We often hear about large data breaches on the evening news. Once again, hackers stole private information from a company's database. Personal records, exposed and accessed.
The company's reputation, tainted. The ensuing potential state and federal fines impact their financials. The breach could put the company out of business.
As insurance agents, we need to protect the private information we collect on our clients. Here are a few steps your agency can take to protect your client data and reduce the likelihood of a data breach.
Strong passwords should be your first line of defense against a cyberattack. In past breaches, experts found weak passwords allowed hackers to access private information.
Today, agents have a plethora of passwords. It can be overwhelming to manage passwords for carriers, vendors, and financial institutions. You must develop a password policy for the agency. Here are a few tips.
• Strong Passwords - When creating a password, it should be at least 10 - 12 characters in length. Include upper and lower case letters, numbers and special characters. Do not use default passwords that come with your systems, such as Admin, Password, or 1234.
• Password Policy - Every agency should put in place a password policy for their staff. Focus on using strong passwords as mentioned above. Change your passwords every 90 days. And, don't share passwords with other employees.
• Secure Password Storage - Do not post your passwords on a sticky note on your monitor! Secure your passwords with a password manager such as LastPass, KeePass, or 1Password. This will enable you to store your passwords in a secure environment.
For more information on creating better passwords, visit our blog post Better Passwords: The First Step in Securing Your Data.
2. Use and Update Anti-Virus and Anti-Malware Software
Install and update anti-virus and anti-malware software on each of your office computers. Anti-virus and anti-malware will help to prevent malicious software from entering your network.
For example, malicious software known as ransomware prevents you from accessing your data. To access to your data, you must pay a ransom to the hackers, thus the name ransomware.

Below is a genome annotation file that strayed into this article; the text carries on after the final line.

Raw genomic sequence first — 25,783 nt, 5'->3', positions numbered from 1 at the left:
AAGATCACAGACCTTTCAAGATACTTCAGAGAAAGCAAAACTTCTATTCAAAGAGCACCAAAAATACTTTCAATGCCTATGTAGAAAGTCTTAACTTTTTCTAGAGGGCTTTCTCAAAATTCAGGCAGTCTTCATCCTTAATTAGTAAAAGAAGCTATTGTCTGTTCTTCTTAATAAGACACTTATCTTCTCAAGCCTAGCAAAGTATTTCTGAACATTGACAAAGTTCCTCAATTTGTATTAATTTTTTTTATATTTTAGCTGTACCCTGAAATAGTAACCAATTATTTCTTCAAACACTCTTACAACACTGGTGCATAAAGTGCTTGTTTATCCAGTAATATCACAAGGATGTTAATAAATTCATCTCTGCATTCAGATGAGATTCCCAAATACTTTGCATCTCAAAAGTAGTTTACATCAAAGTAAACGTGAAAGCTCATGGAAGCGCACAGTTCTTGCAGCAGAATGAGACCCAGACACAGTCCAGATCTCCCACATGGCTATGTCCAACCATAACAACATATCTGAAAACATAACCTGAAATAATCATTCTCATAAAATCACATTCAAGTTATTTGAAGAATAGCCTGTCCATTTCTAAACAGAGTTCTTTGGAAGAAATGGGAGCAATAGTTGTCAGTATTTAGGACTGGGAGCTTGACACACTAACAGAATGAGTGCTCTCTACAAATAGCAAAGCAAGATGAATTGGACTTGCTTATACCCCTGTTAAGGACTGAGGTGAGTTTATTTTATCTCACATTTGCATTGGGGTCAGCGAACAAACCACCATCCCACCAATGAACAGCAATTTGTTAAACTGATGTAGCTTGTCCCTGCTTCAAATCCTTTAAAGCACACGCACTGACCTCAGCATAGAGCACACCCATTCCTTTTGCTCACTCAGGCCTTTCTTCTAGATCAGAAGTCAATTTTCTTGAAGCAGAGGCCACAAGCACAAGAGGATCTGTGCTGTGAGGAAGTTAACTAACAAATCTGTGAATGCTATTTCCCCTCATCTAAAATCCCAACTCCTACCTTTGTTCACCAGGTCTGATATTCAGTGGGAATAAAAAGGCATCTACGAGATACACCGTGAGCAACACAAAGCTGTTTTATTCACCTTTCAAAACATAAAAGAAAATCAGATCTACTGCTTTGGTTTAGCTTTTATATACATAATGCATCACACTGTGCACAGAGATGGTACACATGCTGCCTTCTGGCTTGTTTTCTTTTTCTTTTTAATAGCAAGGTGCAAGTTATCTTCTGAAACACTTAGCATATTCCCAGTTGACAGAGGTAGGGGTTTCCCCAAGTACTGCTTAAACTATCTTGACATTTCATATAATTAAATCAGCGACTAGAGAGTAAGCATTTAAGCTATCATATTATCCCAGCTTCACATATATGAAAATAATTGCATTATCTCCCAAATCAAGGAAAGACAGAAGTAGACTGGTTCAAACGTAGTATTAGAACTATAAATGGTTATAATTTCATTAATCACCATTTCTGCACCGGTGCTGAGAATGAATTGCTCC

Make sure you set the anti-virus and anti-malware software for automatic updates. Enabling this feature will help prevent viruses and malware from entering your machines.
Also, make sure you set the scans to run on a regular basis. These scans might take some time. So, you may want to schedule them to run early in the day or after business hours. Review the logs to see if the software detected any viruses or malware.
What if the software detects a virus? Contact your IT department or local IT professional to determine the extent of the virus. Some viruses can install key loggers that allow hackers to steal your passwords. So, act fast.
3. Secure Wireless Routers
Today, every agency has a wireless router for internet access. But, even those aren't safe. Hackers can still gain access to an unsecured wireless router.
Most wireless routers come with a default administrator password. So, if this is not changed, any hacker can access your network data. Make sure to change the administrator password when you install your router.
Establish a strong password for your wireless users. Change it anytime an employee leaves the agency. This will help to prevent unauthorized access by former employees with ill intentions.
When setting up your wireless router, you will select a wireless encryption protocol. Today, the current wireless encryption protocol is Wi-Fi Protected Access (WPA2). WPA2 provides stronger encryption methods than the former WPA or WEP.
For more information on securing your wireless router, review Securing Your Agency's Wireless Router.
4. Education & Training
Employees can be your first line of defense against a cyberattack. Their knowledge, or lack thereof, can make a difference.
Educating employees about the risks of phishing attacks. These can happen when you open an email attachment from an unknown sender. It only takes one employee to open a fake, virus-laden email to expose your computer network.
Recently, an agency informed me of an email one of their employees received from firstname.lastname@example.org. They thought this was from the individual handling their accounting information. They opened the attachment, and installing a virus on their computer.
Emphasize your responsibility to keep your client data safe. Inform employees to report any suspicious behavior. This could range from their machine running slow to unusual phone calls.
Explain attack tactics such as social engineering and phishing. Talk about recognizing and avoiding unsafe internet websites. Explain the cost of a breach and regulatory requirements to protect client data.
5. Update Software to the Latest Operating System
Set your computer operating system to automatically install the latest updates. Sometimes operating system vendors find security loopholes in their operating systems. So, they release updates to fix them.
If you do not install these updates, you are leaving your agency open for a potential cyberattack. If you have an older operating system, immediately update them to the latest version.
Securing your agency data starts with you. Following these steps will help better secure your agency data. You'll protect your agency from expensive fines and a damaged reputation. You'll protect your customers' data from hackers. And, you won't be on the 6 o'clock news.
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